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Facebook's Workplace gets ‘Plugins', new app integrations

Facebook's Workplace gets ‘Plugins', new app integrations

As the social media giant now pegs the number of paid Workplace users at seven million, an analyst sees Facebook’s growing focus on integration as important to continued enterprise uptake.

Mark Zuckerberg (Facebook)

Mark Zuckerberg (Facebook)

Credit: Facebook

Facebook has announced a handful of updates to its Workplace enterprise social network, including new video features and improved integrations with third-party applications.

Among the features unveiled Tuesday are updates to a Live Q&A feature rolled out last year.  A presenter can now click on a question and get details about the person who asked it, making it easier to personalise a response.

By clicking on the question, the presenter can also place it in the middle of the screen for hosts and the audience. (Employees will soon also be able to include their name pronunciation, helping to avoid mispronunciations during video Q&As).

Facebook also beefed up an integration with Cisco’s Webex video conferencing platform first announced in December, offering the ability to broadcast directly into Workplace’s Live video feature without switching apps.

Workplace already has existing integrations with Zoom and BlueJeans, and an integration with Microsoft Teams remains under discussion, said Ujjwal Singh, head of product at Facebook Workplace. With the introduction of Plugins, the company took another step towards connecting Workplace to external tools, with an eye on making it easier to share content via external tools such as Microsoft’s SharePoint.

“This lets leaders use Workplace to create content to connect with employees but also increase the surface area for that content,” said Singh.

Other updates to the platform include the ability to sync Workplace events with external calendar tools, including those within Microsoft’s Outlook and Google’s Gmail. And there’s an update to Workplace’s Knowledge Library content-sharing platform that allows the app to pull resources from other places such as intranets.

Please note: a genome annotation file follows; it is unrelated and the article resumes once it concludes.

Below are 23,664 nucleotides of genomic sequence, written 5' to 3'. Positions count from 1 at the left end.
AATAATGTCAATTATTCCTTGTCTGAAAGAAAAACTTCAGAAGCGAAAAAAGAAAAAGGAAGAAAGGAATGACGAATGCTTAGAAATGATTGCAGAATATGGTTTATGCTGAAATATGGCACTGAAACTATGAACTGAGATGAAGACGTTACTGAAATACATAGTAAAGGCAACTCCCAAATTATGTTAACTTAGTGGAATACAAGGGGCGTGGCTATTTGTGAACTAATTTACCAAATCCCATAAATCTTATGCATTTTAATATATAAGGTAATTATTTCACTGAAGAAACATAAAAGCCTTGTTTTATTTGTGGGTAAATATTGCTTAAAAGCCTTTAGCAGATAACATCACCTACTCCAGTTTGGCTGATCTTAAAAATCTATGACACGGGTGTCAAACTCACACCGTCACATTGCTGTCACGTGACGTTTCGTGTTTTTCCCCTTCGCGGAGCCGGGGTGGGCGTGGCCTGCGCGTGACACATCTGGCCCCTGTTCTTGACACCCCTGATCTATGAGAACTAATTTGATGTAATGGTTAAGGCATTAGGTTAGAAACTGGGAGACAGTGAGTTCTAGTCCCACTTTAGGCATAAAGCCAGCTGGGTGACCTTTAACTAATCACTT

Credit: Facebook Workplace

Angela Ashenden, a principal analyst at CCS Insight, said Facebook’s growing focus on integration — both in terms of surfacing third-party tools and content in Workplace, as well as pushing Workplace content elsewhere – serves to “highlight the need for these tools to play nicely with an organisation’s existing investments in order to improve the employee experience.

“Employees face a multitude of tools to get their work done, and it’s important that the tools work well together so that the employee doesn’t have to be the human integration point joining the dots,” Ashenden said.

Facebook claims 7M paid Workplace users

Facebook execs also gave an update on the number of paid Workplace users, saying that number has grown to seven million, up 40 per cent from five million in May 2020.

“We built Workplace as an internal version of Facebook to run our own company, and it was so useful we started letting other organisations use it, too, including everyone from Spotify to Starbucks to the World Health Organisation,” Facebook CEO Mark Zuckerberg said in a statement on his Facebook page Tuesday.

The paid user growth is due in part to the pandemic-led rise in remote work, said Julien Codorniou, vice president of Workplace from Facebook, though new customers are also deploying Workplace as they eye reopening offices and seek to connect remote and on-site staffers.

“As companies embrace the hybrid way of working, they realise that sometimes just having a video conferencing solution or a chat messaging solution is not enough,” Codorniou said. “They want something that can help them connect everyone — people who work from home, from the factory, or from the office — with real-time and asynchronous communication tools.”

Ashenden said Workplace’s growth in the last year is evidence of a “renewed focus on employee experience” among businesses during the pandemic, as companies look to connect staff and nurture company culture.

“It’s something that will remain critical, even as offices start to reopen again, creating that consistency of connection regardless of whether you’re in the office or at home,” she said.


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